How To Send and Receive Text messages on a PC Without a Phone
Texting has become one of the most common ways of communicating with friends, coworkers, and even strangers. I know that I would much rather get a text than a phone call, any day of the week. But texting has its own quirks and foibles. Of course, first off you have to have an often-expensive texting plan. Then there’s the small screen and the virtual keyboard – if only you could text while sitting at a desktop PC and enjoy the vastly superior comfort of a real keyboard and a giant monitor to display all your messages!
Well, of course, you can. In this article, I’ll give you a quick tutorial on how to send and receive text messages on your PC (or Mac) without having a phone at all. .Fed up with small screens? Sat at a desktop PC and would rather type SMS messages on your computer keyboard than the tiny phone version? I know I do, which is why I put together this quick tutorial on how to send or receive text messages on a PC without a phone.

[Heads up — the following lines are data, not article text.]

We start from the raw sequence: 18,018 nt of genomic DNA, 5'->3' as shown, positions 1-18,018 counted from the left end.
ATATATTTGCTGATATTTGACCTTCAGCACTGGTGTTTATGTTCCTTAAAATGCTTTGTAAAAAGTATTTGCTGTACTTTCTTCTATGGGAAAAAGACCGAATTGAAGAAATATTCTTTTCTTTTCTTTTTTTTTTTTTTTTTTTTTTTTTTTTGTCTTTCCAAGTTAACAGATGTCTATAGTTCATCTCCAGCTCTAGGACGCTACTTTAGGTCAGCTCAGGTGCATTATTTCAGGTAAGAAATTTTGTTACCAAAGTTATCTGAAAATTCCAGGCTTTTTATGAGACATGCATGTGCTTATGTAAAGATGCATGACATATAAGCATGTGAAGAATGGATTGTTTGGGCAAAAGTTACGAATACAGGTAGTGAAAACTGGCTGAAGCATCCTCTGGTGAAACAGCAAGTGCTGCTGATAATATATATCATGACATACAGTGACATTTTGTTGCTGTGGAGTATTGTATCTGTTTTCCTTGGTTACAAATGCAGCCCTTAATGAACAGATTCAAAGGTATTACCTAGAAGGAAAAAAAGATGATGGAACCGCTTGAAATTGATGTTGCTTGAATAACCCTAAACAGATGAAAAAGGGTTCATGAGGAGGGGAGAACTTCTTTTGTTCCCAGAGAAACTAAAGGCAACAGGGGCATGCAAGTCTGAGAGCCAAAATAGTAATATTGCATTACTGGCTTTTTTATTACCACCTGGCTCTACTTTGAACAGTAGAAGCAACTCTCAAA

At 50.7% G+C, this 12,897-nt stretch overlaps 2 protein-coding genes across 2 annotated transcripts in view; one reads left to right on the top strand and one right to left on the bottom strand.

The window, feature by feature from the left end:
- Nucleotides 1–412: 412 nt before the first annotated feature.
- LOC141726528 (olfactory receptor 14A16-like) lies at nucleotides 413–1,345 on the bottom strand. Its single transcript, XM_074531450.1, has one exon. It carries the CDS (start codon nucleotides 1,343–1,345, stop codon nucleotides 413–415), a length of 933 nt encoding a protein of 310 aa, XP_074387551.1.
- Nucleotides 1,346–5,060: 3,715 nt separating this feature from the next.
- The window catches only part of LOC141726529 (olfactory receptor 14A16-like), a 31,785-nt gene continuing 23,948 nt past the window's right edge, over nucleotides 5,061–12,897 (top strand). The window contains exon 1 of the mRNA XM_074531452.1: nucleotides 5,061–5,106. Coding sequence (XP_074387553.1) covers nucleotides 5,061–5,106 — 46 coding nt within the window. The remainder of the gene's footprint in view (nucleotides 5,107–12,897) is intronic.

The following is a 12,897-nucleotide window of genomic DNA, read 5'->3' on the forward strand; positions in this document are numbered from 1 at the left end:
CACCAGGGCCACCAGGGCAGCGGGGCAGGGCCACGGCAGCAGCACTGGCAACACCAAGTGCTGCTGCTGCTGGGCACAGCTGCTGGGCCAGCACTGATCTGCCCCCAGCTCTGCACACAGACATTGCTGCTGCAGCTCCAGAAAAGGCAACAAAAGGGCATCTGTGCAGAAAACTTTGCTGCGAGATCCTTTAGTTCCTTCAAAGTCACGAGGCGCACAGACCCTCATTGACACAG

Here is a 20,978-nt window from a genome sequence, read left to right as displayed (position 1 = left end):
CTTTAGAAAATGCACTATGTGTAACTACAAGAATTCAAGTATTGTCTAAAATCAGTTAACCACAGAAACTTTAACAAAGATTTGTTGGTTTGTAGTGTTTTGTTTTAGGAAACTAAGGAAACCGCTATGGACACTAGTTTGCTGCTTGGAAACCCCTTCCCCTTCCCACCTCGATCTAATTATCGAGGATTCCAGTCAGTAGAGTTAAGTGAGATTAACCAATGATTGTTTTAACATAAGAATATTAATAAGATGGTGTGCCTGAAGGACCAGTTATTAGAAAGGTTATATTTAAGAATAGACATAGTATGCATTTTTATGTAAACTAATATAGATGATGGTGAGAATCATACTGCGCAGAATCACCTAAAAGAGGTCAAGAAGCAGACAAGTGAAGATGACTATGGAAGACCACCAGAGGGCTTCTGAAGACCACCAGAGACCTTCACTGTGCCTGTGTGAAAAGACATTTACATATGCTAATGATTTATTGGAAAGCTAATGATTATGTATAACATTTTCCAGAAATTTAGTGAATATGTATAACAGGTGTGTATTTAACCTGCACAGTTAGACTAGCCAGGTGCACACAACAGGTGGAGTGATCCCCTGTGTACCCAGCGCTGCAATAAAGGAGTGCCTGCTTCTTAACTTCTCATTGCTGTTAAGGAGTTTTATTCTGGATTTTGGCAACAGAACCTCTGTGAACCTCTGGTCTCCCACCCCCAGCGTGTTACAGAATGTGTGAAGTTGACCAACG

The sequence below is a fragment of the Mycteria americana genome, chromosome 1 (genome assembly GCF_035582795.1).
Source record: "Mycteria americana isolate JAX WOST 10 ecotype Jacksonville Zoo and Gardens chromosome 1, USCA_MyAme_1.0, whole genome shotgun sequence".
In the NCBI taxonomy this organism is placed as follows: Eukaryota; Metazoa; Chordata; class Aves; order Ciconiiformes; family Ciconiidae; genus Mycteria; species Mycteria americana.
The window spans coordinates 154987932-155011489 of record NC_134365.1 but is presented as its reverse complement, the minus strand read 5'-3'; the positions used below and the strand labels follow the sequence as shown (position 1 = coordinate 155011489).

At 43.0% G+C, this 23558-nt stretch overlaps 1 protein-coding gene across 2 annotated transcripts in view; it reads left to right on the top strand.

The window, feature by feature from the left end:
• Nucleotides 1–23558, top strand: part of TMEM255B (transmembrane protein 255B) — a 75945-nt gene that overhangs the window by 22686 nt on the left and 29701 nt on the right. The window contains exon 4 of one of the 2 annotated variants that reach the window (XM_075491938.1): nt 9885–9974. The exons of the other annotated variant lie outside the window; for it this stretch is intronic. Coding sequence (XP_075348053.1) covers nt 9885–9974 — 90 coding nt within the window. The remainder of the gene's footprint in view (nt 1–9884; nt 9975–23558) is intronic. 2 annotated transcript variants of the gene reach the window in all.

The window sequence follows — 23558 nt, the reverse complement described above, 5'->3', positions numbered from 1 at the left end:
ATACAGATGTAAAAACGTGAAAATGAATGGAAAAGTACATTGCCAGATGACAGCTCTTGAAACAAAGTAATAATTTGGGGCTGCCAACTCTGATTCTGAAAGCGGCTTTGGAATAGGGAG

There are a lot of SMS apps for the desktop, but in this article I’m going to focus on three of the biggest and most popular. They are Pinger Textfree Web, Pushbullet and MightyText. In addition, I’ll discuss the old standby Google Voice, and also the little-known SMS messaging features of Skype.
Send or receive text messages with Pinger Textfree Web